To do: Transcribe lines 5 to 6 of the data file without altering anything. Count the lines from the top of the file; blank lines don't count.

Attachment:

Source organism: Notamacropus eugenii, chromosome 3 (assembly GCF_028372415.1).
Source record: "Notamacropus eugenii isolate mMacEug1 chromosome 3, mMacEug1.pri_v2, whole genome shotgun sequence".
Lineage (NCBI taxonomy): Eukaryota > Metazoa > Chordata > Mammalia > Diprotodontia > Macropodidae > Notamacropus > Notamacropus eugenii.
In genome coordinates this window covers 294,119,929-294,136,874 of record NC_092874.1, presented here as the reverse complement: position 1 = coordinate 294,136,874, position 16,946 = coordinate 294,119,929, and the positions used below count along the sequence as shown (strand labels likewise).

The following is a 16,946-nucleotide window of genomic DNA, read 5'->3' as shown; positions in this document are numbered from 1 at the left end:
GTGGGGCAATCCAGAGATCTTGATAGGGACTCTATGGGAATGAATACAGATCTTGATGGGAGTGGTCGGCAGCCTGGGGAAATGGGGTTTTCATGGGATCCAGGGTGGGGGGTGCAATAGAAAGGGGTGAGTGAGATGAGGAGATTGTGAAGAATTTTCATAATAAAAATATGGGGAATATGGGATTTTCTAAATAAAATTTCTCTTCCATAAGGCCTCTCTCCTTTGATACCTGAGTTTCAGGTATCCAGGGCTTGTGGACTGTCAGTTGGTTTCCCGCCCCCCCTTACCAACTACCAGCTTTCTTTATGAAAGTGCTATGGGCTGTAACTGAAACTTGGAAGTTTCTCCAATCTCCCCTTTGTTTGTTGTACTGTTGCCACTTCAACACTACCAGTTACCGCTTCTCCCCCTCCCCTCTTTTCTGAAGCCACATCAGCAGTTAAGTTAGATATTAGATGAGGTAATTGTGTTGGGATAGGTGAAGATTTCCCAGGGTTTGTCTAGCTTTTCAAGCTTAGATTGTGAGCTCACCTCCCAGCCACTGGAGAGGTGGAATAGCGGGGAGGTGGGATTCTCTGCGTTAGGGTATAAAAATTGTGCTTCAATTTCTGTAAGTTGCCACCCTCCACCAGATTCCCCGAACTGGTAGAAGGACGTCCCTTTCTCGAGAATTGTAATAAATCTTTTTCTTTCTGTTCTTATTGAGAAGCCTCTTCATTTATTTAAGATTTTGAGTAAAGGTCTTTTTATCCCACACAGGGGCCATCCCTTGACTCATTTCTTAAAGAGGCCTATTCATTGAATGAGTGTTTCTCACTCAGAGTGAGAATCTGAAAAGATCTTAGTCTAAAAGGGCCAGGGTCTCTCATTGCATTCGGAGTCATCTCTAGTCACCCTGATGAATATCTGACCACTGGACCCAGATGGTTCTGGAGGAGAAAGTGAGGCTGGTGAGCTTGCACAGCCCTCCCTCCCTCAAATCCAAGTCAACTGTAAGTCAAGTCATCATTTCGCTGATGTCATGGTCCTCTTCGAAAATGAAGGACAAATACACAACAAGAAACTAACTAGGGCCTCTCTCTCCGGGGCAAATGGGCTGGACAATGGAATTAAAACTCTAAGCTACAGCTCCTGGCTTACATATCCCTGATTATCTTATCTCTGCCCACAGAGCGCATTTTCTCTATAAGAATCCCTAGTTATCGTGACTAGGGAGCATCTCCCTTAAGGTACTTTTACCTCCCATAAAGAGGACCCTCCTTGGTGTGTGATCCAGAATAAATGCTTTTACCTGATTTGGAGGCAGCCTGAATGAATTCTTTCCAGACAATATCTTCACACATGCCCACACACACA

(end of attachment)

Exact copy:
The following is a 16,946-nucleotide window of genomic DNA, read 5'->3' as shown; positions in this document are numbered from 1 at the left end:
GTGGGGCAATCCAGAGATCTTGATAGGGACTCTATGGGAATGAATACAGATCTTGATGGGAGTGGTCGGCAGCCTGGGGAAATGGGGTTTTCATGGGATCCAGGGTGGGGGGTGCAATAGAAAGGGGTGAGTGAGATGAGGAGATTGTGAAGAATTTTCATAATAAAAATATGGGGAATATGGGATTTTCTAAATAAAATTTCTCTTCCATAAGGCCTCTCTCCTTTGATACCTGAGTTTCAGGTATCCAGGGCTTGTGGACTGTCAGTTGGTTTCCCGCCCCCCCTTACCAACTACCAGCTTTCTTTATGAAAGTGCTATGGGCTGTAACTGAAACTTGGAAGTTTCTCCAATCTCCCCTTTGTTTGTTGTACTGTTGCCACTTCAACACTACCAGTTACCGCTTCTCCCCCTCCCCTCTTTTCTGAAGCCACATCAGCAGTTAAGTTAGATATTAGATGAGGTAATTGTGTTGGGATAGGTGAAGATTTCCCAGGGTTTGTCTAGCTTTTCAAGCTTAGATTGTGAGCTCACCTCCCAGCCACTGGAGAGGTGGAATAGCGGGGAGGTGGGATTCTCTGCGTTAGGGTATAAAAATTGTGCTTCAATTTCTGTAAGTTGCCACCCTCCACCAGATTCCCCGAACTGGTAGAAGGACGTCCCTTTCTCGAGAATTGTAATAAATCTTTTTCTTTCTGTTCTTATTGAGAAGCCTCTTCATTTATTTAAGATTTTGAGTAAAGGTCTTTTTATCCCACACAGGGGCCATCCCTTGACTCATTTCTTAAAGAGGCCTATTCATTGAATGAGTGTTTCTCACTCAGAGTGAGAATCTGAAAAGATCTTAGTCTAAAAGGGCCAGGGTCTCTCATTGCATTCGGAGTCATCTCTAGTCACCCTGATGAATATCTGACCACTGGACCCAGATGGTTCTGGAGGAGAAAGTGAGGCTGGTGAGCTTGCACAGCCCTCCCTCCCTCAAATCCAAGTCAACTGTAAGTCAAGTCATCATTTCGCTGATGTCATGGTCCTCTTCGAAAATGAAGGACAAATACACAACAAGAAACTAACTAGGGCCTCTCTCTCCGGGGCAAATGGGCTGGACAATGGAATTAAAACTCTAAGCTACAGCTCCTGGCTTACATATCCCTGATTATCTTATCTCTGCCCACAGAGCGCATTTTCTCTATAAGAATCCCTAGTTATCGTGACTAGGGAGCATCTCCCTTAAGGTACTTTTACCTCCCATAAAGAGGACCCTCCTTGGTGTGTGATCCAGAATAAATGCTTTTACCTGATTTGGAGGCAGCCTGAATGAATTCTTTCCAGACAATATCTTCACACATGCCCACACACACA